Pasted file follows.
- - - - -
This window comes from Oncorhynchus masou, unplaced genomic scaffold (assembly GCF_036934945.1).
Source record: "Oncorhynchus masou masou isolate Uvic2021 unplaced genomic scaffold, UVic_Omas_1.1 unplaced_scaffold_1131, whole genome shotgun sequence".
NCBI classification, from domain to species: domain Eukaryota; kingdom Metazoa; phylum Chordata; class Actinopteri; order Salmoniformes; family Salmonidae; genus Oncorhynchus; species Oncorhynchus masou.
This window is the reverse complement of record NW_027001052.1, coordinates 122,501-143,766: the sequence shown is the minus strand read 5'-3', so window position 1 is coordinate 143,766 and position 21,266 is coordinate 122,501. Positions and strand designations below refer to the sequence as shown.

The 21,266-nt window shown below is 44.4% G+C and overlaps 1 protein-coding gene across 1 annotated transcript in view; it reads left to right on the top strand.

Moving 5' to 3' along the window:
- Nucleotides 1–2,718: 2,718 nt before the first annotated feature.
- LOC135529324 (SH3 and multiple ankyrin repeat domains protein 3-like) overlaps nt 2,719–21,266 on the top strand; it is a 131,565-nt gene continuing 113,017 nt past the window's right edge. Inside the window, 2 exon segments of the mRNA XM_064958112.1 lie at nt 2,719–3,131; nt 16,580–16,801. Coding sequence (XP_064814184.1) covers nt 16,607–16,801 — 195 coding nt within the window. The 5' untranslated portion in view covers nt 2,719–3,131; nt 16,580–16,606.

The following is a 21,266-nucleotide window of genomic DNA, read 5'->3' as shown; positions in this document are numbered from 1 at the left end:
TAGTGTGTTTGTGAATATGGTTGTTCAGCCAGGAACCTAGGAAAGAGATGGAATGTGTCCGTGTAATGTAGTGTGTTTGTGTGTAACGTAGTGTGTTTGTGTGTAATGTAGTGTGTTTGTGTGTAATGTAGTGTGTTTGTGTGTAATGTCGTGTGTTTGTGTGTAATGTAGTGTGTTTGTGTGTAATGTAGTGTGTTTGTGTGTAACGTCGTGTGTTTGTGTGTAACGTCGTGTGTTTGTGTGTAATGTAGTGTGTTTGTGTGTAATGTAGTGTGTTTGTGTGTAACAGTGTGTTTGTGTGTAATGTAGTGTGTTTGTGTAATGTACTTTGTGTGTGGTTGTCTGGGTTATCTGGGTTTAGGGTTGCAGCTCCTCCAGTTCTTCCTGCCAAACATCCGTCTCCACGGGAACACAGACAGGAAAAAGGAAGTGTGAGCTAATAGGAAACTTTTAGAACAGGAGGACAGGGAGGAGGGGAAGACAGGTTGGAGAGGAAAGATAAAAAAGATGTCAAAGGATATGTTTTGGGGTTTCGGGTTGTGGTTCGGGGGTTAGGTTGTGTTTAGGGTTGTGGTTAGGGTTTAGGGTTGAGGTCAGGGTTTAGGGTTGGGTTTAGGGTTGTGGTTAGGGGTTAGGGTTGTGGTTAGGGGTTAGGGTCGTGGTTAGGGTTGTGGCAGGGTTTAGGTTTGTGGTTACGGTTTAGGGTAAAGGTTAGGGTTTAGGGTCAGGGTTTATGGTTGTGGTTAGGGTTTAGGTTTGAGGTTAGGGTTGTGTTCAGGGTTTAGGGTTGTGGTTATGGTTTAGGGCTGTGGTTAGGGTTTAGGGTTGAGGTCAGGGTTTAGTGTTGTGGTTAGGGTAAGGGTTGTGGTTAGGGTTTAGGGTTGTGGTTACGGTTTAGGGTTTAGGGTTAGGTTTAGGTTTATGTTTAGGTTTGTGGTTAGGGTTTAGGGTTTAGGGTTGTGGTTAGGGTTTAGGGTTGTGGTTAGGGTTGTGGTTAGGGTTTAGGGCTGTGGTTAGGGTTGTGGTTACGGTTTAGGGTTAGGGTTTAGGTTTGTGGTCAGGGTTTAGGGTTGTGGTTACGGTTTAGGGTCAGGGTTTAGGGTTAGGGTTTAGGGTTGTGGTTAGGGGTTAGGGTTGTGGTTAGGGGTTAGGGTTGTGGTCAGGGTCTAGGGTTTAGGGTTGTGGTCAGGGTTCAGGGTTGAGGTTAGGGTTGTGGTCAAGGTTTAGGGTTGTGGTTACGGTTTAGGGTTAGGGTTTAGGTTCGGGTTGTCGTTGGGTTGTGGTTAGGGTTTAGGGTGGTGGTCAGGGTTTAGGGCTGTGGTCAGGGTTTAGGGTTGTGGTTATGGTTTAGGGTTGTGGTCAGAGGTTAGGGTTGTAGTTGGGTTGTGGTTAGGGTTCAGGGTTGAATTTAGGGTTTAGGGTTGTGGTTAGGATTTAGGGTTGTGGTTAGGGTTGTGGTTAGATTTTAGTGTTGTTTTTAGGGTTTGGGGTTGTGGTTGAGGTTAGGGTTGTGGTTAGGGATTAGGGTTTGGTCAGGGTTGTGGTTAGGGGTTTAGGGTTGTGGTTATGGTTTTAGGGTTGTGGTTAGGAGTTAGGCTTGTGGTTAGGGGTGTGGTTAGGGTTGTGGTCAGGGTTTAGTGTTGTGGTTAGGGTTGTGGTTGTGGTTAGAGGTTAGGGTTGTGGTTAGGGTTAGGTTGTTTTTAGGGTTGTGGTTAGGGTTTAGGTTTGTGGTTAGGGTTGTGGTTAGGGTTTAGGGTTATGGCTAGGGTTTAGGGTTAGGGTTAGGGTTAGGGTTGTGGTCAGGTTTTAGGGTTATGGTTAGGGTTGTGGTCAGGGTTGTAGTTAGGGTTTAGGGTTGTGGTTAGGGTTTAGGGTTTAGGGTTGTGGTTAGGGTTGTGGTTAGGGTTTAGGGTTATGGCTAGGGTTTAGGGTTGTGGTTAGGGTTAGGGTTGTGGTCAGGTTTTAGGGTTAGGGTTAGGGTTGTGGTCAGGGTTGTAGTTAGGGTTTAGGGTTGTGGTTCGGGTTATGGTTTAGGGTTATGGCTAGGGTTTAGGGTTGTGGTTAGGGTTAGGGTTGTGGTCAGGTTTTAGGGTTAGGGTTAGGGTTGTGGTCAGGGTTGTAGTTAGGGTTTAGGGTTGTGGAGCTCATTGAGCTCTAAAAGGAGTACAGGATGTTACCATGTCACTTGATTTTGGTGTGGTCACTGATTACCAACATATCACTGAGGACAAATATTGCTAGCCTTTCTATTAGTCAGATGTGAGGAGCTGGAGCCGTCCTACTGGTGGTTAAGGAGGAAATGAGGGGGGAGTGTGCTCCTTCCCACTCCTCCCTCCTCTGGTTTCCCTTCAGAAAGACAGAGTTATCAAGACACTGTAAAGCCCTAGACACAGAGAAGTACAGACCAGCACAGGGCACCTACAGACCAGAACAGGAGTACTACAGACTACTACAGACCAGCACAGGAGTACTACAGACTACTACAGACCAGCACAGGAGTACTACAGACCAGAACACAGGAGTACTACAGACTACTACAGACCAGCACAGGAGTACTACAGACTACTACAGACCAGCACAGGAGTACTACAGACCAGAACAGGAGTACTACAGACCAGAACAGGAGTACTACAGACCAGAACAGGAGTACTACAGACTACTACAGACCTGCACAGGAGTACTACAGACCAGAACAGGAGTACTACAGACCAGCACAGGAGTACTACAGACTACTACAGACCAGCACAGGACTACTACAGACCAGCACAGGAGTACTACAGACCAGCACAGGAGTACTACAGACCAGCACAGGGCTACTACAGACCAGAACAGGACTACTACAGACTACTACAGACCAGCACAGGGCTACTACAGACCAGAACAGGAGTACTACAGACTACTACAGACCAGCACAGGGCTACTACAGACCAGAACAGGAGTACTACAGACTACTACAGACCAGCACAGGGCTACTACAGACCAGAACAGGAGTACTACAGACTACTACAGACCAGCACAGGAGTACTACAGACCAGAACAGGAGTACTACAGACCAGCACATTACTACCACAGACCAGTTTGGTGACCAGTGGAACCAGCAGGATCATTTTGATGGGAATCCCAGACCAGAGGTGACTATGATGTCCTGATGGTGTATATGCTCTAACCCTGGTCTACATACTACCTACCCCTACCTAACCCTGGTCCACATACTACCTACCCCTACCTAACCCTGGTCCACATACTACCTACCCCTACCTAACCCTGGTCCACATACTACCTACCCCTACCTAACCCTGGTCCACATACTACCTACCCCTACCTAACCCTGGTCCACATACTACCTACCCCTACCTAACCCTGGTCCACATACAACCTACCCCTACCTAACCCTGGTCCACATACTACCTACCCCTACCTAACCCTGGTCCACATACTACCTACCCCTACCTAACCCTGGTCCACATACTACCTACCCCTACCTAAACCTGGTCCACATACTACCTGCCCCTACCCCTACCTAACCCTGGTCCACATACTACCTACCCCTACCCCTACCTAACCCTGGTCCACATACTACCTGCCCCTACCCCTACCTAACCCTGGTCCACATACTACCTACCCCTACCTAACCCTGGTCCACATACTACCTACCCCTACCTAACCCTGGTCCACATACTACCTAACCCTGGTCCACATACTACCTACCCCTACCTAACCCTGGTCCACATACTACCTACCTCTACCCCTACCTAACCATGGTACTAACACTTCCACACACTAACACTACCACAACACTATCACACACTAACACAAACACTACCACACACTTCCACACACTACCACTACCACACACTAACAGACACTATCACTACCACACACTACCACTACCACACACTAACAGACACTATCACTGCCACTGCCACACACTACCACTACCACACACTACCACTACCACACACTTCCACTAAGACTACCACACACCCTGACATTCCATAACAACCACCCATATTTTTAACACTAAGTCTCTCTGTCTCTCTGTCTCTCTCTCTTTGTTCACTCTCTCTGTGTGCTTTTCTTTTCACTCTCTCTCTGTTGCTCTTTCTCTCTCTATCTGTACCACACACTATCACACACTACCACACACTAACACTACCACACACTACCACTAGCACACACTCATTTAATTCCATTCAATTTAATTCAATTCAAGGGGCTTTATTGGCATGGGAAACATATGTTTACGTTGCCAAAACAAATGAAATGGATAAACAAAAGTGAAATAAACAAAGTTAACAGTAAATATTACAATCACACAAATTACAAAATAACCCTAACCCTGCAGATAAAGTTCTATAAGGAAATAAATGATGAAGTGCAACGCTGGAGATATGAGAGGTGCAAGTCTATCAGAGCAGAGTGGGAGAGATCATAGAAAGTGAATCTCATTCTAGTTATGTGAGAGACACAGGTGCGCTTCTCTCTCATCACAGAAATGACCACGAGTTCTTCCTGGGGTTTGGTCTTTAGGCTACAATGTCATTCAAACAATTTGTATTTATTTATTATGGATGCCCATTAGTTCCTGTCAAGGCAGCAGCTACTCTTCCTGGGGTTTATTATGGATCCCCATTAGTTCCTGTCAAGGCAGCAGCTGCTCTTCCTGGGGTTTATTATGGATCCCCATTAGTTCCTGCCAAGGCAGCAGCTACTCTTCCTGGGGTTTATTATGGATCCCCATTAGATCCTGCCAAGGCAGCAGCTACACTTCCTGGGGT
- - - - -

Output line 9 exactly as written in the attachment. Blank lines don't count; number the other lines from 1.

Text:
The following is a 21,266-nucleotide window of genomic DNA, read 5'->3' as shown; positions in this document are numbered from 1 at the left end: